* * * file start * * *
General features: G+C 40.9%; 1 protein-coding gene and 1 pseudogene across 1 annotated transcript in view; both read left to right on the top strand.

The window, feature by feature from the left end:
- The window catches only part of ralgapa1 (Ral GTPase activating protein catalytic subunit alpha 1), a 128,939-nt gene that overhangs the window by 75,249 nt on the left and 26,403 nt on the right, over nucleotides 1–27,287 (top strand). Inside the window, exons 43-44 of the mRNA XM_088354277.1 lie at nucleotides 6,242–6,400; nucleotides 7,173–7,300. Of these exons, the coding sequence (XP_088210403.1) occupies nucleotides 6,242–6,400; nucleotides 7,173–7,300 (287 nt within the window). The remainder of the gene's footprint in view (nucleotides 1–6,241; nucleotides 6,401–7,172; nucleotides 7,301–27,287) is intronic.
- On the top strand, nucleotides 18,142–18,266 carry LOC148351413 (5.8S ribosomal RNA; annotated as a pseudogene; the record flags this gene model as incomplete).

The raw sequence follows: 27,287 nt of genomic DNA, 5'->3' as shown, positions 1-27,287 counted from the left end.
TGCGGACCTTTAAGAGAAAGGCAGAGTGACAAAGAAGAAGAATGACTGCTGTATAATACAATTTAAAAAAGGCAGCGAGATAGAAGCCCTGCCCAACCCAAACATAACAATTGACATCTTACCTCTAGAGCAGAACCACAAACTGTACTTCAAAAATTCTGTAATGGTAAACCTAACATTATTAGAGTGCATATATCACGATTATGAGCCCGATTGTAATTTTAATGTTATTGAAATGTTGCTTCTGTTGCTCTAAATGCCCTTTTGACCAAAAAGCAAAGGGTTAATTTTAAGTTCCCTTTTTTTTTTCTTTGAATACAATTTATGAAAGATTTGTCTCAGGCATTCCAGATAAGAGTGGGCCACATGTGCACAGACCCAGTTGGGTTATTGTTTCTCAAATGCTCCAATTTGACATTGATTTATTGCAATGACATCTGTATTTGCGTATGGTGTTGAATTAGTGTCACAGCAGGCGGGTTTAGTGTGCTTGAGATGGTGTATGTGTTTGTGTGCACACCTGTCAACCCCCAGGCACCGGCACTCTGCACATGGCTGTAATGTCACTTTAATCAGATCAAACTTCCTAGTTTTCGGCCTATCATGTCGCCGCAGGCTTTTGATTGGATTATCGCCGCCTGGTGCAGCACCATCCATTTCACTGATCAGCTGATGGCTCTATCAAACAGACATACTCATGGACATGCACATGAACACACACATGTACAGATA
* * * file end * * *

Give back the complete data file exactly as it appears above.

General features: G+C 40.9%; 1 protein-coding gene and 1 pseudogene across 1 annotated transcript in view; both read left to right on the top strand.

The window, feature by feature from the left end:
- The window catches only part of ralgapa1 (Ral GTPase activating protein catalytic subunit alpha 1), a 128,939-nt gene that overhangs the window by 75,249 nt on the left and 26,403 nt on the right, over nucleotides 1–27,287 (top strand). Inside the window, exons 43-44 of the mRNA XM_088354277.1 lie at nucleotides 6,242–6,400; nucleotides 7,173–7,300. Of these exons, the coding sequence (XP_088210403.1) occupies nucleotides 6,242–6,400; nucleotides 7,173–7,300 (287 nt within the window). The remainder of the gene's footprint in view (nucleotides 1–6,241; nucleotides 6,401–7,172; nucleotides 7,301–27,287) is intronic.
- On the top strand, nucleotides 18,142–18,266 carry LOC148351413 (5.8S ribosomal RNA; annotated as a pseudogene; the record flags this gene model as incomplete).

The raw sequence follows: 27,287 nt of genomic DNA, 5'->3' as shown, positions 1-27,287 counted from the left end.
TGCGGACCTTTAAGAGAAAGGCAGAGTGACAAAGAAGAAGAATGACTGCTGTATAATACAATTTAAAAAAGGCAGCGAGATAGAAGCCCTGCCCAACCCAAACATAACAATTGACATCTTACCTCTAGAGCAGAACCACAAACTGTACTTCAAAAATTCTGTAATGGTAAACCTAACATTATTAGAGTGCATATATCACGATTATGAGCCCGATTGTAATTTTAATGTTATTGAAATGTTGCTTCTGTTGCTCTAAATGCCCTTTTGACCAAAAAGCAAAGGGTTAATTTTAAGTTCCCTTTTTTTTTTCTTTGAATACAATTTATGAAAGATTTGTCTCAGGCATTCCAGATAAGAGTGGGCCACATGTGCACAGACCCAGTTGGGTTATTGTTTCTCAAATGCTCCAATTTGACATTGATTTATTGCAATGACATCTGTATTTGCGTATGGTGTTGAATTAGTGTCACAGCAGGCGGGTTTAGTGTGCTTGAGATGGTGTATGTGTTTGTGTGCACACCTGTCAACCCCCAGGCACCGGCACTCTGCACATGGCTGTAATGTCACTTTAATCAGATCAAACTTCCTAGTTTTCGGCCTATCATGTCGCCGCAGGCTTTTGATTGGATTATCGCCGCCTGGTGCAGCACCATCCATTTCACTGATCAGCTGATGGCTCTATCAAACAGACATACTCATGGACATGCACATGAACACACACATGTACAGATA